Bringing North Carolina's business leaders together
Here, Phillips describes how he tried to create a network of North Carolina's business leaders. He was astounded to learn that before a meeting he set up, many business leaders were not acquainted with one another. His effort to create a business community was part of Governor Jim Martin's regional approach.
Citing this Excerpt
Oral History Interview with S. Davis (Dave) Phillips, January 27, 1999. Interview I-0084. Southern Oral History Program Collection (#4007) in the Southern Oral History Program Collection, Southern Historical Collection, Wilson Library, University of North Carolina at Chapel Hill.
Full Text of the Excerpt
JM: Let me take a different sort of question. Thinking back across your span working in business in North Carolina, '60s forward, can you talk about the way you became integrated into networks and can you describe the networks of business leaders both within furniture probably initially I suppose and then more widely? Can you describe that network that prevails both formal and informal?
DP: Well the one thing that I was very surprised to learn was when we first got the major CEOs of the Triad together for the first luncheon. We were trying to create a regional approach--.
JM: This is during your tenure in Raleigh.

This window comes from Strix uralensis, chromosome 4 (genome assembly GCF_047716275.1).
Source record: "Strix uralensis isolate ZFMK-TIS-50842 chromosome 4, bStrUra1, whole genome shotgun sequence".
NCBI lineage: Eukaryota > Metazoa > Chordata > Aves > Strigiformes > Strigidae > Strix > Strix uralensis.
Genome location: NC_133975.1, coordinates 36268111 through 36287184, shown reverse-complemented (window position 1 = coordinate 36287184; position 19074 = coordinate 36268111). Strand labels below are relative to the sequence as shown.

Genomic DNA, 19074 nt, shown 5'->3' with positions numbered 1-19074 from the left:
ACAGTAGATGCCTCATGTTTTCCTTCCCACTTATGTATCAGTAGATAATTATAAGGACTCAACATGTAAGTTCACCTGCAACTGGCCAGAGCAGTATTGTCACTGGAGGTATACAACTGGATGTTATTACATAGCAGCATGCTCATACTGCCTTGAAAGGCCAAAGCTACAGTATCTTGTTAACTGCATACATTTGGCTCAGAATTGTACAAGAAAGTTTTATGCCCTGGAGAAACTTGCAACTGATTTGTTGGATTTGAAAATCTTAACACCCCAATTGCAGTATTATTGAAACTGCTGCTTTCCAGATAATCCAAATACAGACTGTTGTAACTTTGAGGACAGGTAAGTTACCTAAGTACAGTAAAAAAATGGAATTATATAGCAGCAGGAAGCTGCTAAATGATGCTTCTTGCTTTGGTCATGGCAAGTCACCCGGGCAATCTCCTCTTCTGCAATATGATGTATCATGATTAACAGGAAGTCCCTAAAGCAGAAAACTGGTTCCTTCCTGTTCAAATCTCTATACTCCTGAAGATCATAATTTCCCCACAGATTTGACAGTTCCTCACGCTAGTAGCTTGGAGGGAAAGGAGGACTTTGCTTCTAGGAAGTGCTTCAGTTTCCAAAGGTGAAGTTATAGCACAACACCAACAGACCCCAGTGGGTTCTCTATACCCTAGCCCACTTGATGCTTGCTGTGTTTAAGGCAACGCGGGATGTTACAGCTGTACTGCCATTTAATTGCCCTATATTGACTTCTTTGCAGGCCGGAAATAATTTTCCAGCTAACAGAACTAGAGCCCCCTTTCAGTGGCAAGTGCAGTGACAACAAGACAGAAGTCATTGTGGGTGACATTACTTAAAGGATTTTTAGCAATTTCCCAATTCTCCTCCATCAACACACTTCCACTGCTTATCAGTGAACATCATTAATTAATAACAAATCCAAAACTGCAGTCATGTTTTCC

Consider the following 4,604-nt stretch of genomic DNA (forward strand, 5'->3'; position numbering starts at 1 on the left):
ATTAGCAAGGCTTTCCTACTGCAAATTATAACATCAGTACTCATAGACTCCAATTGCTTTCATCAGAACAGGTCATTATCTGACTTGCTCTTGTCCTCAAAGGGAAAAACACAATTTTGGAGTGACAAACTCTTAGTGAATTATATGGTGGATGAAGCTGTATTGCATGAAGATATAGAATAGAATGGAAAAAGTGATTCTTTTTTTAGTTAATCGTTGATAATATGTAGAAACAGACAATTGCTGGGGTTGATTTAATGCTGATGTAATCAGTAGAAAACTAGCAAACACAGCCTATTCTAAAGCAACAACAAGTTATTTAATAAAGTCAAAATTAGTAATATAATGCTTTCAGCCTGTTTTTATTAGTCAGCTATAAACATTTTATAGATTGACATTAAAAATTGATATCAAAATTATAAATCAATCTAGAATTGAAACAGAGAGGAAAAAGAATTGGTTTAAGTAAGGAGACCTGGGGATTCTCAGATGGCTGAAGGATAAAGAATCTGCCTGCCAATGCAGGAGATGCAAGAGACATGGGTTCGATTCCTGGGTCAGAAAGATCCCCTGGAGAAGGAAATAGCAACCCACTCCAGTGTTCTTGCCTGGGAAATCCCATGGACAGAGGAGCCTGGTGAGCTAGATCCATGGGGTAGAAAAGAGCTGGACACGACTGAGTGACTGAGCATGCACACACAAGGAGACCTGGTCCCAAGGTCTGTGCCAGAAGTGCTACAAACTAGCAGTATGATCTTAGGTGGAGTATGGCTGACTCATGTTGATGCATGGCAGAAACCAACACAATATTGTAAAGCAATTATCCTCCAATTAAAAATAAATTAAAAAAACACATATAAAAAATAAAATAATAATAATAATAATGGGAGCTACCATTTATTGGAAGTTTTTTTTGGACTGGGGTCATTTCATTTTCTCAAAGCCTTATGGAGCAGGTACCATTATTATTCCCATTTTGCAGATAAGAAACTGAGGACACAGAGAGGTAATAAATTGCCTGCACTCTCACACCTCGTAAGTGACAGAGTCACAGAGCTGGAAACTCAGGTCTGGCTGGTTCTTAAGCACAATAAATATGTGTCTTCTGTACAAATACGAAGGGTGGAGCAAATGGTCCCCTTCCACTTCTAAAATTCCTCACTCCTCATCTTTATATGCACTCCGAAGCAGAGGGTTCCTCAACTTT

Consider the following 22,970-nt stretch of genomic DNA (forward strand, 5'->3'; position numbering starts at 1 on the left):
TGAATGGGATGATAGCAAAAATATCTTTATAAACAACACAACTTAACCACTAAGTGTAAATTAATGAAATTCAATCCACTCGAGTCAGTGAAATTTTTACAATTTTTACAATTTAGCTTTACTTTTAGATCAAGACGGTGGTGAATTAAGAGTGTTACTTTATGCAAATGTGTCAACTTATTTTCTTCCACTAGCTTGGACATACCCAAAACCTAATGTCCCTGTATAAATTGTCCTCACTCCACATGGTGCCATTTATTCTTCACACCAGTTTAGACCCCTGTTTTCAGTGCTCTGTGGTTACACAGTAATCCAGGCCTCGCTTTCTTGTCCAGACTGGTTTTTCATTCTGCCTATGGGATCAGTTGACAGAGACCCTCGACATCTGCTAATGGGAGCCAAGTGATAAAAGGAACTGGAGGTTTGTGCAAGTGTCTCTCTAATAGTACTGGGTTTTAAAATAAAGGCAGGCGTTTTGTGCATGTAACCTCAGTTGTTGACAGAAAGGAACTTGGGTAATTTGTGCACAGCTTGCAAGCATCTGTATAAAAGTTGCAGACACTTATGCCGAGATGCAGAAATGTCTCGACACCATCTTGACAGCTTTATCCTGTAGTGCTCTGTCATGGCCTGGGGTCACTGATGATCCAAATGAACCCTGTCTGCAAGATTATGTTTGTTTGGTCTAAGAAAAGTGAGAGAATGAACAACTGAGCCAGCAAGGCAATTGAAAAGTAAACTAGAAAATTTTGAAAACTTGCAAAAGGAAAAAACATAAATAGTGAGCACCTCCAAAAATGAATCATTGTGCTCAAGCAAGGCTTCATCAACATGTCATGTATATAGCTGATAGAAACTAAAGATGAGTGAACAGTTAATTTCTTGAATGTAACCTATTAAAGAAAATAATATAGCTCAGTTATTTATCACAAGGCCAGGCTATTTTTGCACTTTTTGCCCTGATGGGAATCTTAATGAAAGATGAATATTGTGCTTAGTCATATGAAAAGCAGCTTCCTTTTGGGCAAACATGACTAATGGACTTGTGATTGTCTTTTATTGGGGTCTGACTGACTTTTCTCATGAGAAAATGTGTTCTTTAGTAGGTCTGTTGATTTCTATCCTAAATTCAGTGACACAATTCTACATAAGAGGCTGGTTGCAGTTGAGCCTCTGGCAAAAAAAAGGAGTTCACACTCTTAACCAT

DP: No, this is prior to that. This is when I was involved in, the head of the Piedmont Triad Partnership, prior to that, what we called the Piedmont Triad Development Corporation. Tom Hearn, President of Wake Forest, represented Winston; Jim Melvin ex-mayor of Greensboro, represented Greensboro; and I represented High Point. I had been involved because I was head of the Chamber of Commerce and head of the High Point Economic Development Corporation and things like that. First meeting we put together, we hired, not hired, we invited the five biggest CEOs from each city. Found out that the head RJ Reynolds had never met the head of Jefferson Pilot. We were dumbfounded. You would think that these networks do exist, that people just come across them in their lives. But they don't. We found that in these regions, and we found that in North Carolina. I mean, there is an organization where people, it's kind of a glorified Chamber of Commerce, it's nice and it's helpful, but it isn't the answer. So networking in North Carolina is very important. It just means simply getting to know each other so that we are all kind of working together. But we found out that it wasn't working in these regions. Having set up the regional approach, we staffed it half private business, half governmental officials, head of the Chamber, the mayor or the city manager but put CEOs at the same table. That's how you kind of work everything out. Instead of being in conflict, you're partners. That's the whole concept for the first time of this regional approach in North Carolina.